Biden says Russia is beginning an 'invasion of Ukraine' as he unveils sanctions on Moscow
By Kevin Liptak, CNN
(CNN) -- President Joe Biden described events now underway in Ukraine as "the beginning of a Russian invasion" as he unveiled tough new sanctions to punish Moscow on Tuesday.
He laid out what he called a "first tranche" of US sanctions against Russia for its moves, including on two large financial institutions, Russian sovereign debt and Russian elites and their family members. He said the moves would effectively "cut off Russia's government from Western finance."
Biden also announced he was moving additional troops and equipment to "strengthen" US allies in the Baltic nations on NATO's eastern flank, but made clear they would not be there to "fight Russia."
The President held out the possibility that diplomacy could still defuse the crisis, and said the US would remain open to talking with Russia and its partners to avert all-out war. "The United States and our allies and partners remain open to diplomacy, if it is serious," he said. "When all is said and done, we're going to judge Russia by its actions, not its words."
Still, Biden made plain his view that Putin was launching a bid to fundamentally redraw borders in Europe, violating international laws and putting pressure on the West to respond.
"Who in the Lord's name does Putin think gives him the right to declare new so-called countries on territory that belonged to his neighbors? This is a flagrant violation of international law and demands a firm response from the international community," Biden said.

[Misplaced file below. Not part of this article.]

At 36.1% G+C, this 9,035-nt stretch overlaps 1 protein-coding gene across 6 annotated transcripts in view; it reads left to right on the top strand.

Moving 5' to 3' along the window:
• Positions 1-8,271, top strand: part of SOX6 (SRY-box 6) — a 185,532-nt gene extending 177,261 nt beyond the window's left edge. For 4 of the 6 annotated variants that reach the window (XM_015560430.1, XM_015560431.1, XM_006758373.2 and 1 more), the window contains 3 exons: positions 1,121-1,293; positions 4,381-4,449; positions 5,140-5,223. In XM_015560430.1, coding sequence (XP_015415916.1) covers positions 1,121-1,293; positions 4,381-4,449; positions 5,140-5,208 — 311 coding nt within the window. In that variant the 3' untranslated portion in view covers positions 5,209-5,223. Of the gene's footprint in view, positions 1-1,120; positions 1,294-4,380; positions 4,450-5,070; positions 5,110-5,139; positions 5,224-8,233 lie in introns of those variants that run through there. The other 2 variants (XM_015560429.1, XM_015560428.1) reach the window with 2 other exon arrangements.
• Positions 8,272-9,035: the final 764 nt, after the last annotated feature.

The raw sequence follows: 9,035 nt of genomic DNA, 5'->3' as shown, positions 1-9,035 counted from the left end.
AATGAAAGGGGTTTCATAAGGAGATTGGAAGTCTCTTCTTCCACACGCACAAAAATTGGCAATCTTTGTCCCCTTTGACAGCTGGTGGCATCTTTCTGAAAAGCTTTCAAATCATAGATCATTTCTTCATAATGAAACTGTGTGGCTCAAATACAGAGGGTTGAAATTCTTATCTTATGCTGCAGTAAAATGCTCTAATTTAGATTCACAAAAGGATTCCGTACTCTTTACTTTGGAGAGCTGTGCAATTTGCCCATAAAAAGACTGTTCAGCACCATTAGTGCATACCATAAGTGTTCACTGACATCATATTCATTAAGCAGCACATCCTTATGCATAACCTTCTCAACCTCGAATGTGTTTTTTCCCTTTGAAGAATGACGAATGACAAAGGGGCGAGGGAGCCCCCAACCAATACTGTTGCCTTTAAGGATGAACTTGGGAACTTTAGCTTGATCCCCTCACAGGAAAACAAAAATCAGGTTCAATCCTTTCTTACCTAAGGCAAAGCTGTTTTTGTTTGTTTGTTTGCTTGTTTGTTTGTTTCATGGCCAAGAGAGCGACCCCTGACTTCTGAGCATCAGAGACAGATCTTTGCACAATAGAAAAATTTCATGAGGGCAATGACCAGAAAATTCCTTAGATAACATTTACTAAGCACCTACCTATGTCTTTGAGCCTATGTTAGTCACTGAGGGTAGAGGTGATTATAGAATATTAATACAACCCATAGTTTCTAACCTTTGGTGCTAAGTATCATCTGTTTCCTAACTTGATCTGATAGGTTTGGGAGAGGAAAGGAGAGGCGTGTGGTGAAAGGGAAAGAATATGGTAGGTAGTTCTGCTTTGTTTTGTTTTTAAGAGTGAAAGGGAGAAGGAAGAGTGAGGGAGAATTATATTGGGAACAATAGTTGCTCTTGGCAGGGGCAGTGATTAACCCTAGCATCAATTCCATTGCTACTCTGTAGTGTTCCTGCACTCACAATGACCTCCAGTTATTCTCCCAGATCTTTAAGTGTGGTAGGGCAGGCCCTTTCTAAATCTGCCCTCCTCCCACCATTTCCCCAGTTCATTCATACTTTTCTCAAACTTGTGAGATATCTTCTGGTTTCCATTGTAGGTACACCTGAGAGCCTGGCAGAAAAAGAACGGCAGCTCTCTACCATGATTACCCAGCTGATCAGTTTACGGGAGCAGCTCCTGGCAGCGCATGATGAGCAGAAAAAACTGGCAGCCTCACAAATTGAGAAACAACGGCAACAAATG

Biden said Putin's remarks a day earlier were "setting up a rationale to take more territory by force, in my view."
Biden's description of a Russian invasion in Ukraine immediately ups the stakes for his response. He and other senior officials have vowed to impose severe economic consequences if Russian troops cross into Ukraine, including on members of Putin's inner-circle and Russian financial institutions.
The steps Biden announced Tuesday did not amount to the full scope of that response. Biden is reserving some of his toughest measures, hoping to use them should Putin wage the type of bloody and sustained attack US officials have been warning about for weeks.
Tuesday's sanctions are "only the sharp edge of the pain we can inflict," a senior US administration official said after Biden's remarks, suggesting the President is ready to go much further should an invasion of Ukraine escalate.
"This is the beginning of an invasion, and therefore this is the beginning of our response," the official said.